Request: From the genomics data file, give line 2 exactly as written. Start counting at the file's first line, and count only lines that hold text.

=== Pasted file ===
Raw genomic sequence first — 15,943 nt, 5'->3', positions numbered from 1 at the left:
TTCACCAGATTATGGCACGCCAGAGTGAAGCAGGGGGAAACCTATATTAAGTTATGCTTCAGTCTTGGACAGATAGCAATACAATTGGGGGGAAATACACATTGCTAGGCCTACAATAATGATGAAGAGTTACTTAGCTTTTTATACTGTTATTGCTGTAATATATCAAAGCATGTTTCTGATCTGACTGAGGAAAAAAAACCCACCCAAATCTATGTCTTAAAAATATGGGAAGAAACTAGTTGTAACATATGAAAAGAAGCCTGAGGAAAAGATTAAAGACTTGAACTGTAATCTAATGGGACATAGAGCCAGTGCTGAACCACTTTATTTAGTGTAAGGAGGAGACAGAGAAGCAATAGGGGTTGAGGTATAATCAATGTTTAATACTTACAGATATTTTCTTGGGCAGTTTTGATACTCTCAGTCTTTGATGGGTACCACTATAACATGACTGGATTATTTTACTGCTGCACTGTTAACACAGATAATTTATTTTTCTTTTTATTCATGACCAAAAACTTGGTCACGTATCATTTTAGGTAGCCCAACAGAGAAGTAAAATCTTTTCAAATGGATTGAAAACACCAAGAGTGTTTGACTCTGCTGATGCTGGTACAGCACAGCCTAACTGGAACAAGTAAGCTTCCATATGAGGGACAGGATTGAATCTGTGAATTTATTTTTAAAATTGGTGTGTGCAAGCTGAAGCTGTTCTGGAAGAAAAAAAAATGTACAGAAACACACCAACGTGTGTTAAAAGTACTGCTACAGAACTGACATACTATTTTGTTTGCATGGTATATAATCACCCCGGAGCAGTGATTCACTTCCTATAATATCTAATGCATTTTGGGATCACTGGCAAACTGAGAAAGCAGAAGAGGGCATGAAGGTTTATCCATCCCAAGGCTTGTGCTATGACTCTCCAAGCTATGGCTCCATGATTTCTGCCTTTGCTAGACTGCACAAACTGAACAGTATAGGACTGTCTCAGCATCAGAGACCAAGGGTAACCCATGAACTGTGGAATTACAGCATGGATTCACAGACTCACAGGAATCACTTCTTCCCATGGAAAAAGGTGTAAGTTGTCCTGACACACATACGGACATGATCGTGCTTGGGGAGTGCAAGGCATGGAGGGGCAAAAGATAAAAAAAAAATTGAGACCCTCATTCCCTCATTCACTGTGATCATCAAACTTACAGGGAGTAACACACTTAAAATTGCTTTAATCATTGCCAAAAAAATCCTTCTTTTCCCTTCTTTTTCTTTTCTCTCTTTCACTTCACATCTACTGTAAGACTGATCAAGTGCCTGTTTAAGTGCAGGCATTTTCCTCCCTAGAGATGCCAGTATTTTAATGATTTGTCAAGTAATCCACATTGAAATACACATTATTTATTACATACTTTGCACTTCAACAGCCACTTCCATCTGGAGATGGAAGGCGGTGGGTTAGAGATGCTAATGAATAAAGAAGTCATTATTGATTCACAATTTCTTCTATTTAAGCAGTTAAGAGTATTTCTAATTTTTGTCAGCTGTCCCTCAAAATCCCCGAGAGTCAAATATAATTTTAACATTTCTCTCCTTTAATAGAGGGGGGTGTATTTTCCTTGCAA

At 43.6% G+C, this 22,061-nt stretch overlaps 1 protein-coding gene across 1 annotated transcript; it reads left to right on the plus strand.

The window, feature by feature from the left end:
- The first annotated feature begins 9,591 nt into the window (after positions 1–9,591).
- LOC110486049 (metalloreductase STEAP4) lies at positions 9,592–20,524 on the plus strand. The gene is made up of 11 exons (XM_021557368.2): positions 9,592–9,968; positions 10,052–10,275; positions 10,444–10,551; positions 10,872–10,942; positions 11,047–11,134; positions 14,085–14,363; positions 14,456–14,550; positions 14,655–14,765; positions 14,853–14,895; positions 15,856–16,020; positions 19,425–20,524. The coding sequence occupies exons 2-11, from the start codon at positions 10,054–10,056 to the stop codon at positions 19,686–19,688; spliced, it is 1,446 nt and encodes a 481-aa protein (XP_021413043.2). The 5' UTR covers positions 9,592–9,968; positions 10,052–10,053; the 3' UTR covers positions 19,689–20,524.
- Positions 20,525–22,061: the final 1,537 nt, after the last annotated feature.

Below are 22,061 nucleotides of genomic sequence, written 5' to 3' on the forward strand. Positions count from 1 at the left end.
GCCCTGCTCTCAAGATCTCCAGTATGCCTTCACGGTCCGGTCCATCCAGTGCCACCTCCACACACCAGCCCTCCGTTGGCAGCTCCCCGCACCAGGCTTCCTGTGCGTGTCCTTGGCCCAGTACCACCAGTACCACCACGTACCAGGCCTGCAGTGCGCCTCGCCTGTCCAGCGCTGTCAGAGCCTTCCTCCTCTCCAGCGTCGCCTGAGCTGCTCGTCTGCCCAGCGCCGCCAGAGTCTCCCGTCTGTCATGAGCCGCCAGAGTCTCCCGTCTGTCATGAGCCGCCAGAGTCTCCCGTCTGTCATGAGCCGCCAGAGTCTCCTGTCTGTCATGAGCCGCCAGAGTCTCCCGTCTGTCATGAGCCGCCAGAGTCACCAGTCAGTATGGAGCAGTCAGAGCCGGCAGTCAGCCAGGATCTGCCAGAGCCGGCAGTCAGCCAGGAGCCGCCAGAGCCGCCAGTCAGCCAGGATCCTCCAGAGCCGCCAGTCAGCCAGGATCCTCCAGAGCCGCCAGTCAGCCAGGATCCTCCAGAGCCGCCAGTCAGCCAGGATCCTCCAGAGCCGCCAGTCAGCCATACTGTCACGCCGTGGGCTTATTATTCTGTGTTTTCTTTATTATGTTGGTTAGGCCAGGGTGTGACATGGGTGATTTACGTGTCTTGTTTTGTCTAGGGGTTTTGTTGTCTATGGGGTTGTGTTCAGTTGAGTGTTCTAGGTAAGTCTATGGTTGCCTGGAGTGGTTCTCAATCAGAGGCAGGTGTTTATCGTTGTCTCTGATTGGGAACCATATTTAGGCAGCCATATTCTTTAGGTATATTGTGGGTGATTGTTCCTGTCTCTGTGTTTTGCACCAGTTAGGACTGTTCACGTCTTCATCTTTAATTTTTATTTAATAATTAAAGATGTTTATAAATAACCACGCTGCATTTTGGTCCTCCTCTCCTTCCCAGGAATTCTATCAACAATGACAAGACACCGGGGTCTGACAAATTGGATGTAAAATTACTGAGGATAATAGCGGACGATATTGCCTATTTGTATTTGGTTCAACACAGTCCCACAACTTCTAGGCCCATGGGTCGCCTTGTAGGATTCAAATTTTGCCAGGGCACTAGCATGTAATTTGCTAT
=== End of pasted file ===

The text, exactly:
TTCACCAGATTATGGCACGCCAGAGTGAAGCAGGGGGAAACCTATATTAAGTTATGCTTCAGTCTTGGACAGATAGCAATACAATTGGGGGGAAATACACATTGCTAGGCCTACAATAATGATGAAGAGTTACTTAGCTTTTTATACTGTTATTGCTGTAATATATCAAAGCATGTTTCTGATCTGACTGAGGAAAAAAAACCCACCCAAATCTATGTCTTAAAAATATGGGAAGAAACTAGTTGTAACATATGAAAAGAAGCCTGAGGAAAAGATTAAAGACTTGAACTGTAATCTAATGGGACATAGAGCCAGTGCTGAACCACTTTATTTAGTGTAAGGAGGAGACAGAGAAGCAATAGGGGTTGAGGTATAATCAATGTTTAATACTTACAGATATTTTCTTGGGCAGTTTTGATACTCTCAGTCTTTGATGGGTACCACTATAACATGACTGGATTATTTTACTGCTGCACTGTTAACACAGATAATTTATTTTTCTTTTTATTCATGACCAAAAACTTGGTCACGTATCATTTTAGGTAGCCCAACAGAGAAGTAAAATCTTTTCAAATGGATTGAAAACACCAAGAGTGTTTGACTCTGCTGATGCTGGTACAGCACAGCCTAACTGGAACAAGTAAGCTTCCATATGAGGGACAGGATTGAATCTGTGAATTTATTTTTAAAATTGGTGTGTGCAAGCTGAAGCTGTTCTGGAAGAAAAAAAAATGTACAGAAACACACCAACGTGTGTTAAAAGTACTGCTACAGAACTGACATACTATTTTGTTTGCATGGTATATAATCACCCCGGAGCAGTGATTCACTTCCTATAATATCTAATGCATTTTGGGATCACTGGCAAACTGAGAAAGCAGAAGAGGGCATGAAGGTTTATCCATCCCAAGGCTTGTGCTATGACTCTCCAAGCTATGGCTCCATGATTTCTGCCTTTGCTAGACTGCACAAACTGAACAGTATAGGACTGTCTCAGCATCAGAGACCAAGGGTAACCCATGAACTGTGGAATTACAGCATGGATTCACAGACTCACAGGAATCACTTCTTCCCATGGAAAAAGGTGTAAGTTGTCCTGACACACATACGGACATGATCGTGCTTGGGGAGTGCAAGGCATGGAGGGGCAAAAGATAAAAAAAAAATTGAGACCCTCATTCCCTCATTCACTGTGATCATCAAACTTACAGGGAGTAACACACTTAAAATTGCTTTAATCATTGCCAAAAAAATCCTTCTTTTCCCTTCTTTTTCTTTTCTCTCTTTCACTTCACATCTACTGTAAGACTGATCAAGTGCCTGTTTAAGTGCAGGCATTTTCCTCCCTAGAGATGCCAGTATTTTAATGATTTGTCAAGTAATCCACATTGAAATACACATTATTTATTACATACTTTGCACTTCAACAGCCACTTCCATCTGGAGATGGAAGGCGGTGGGTTAGAGATGCTAATGAATAAAGAAGTCATTATTGATTCACAATTTCTTCTATTTAAGCAGTTAAGAGTATTTCTAATTTTTGTCAGCTGTCCCTCAAAATCCCCGAGAGTCAAATATAATTTTAACATTTCTCTCCTTTAATAGAGGGGGGTGTATTTTCCTTGCAA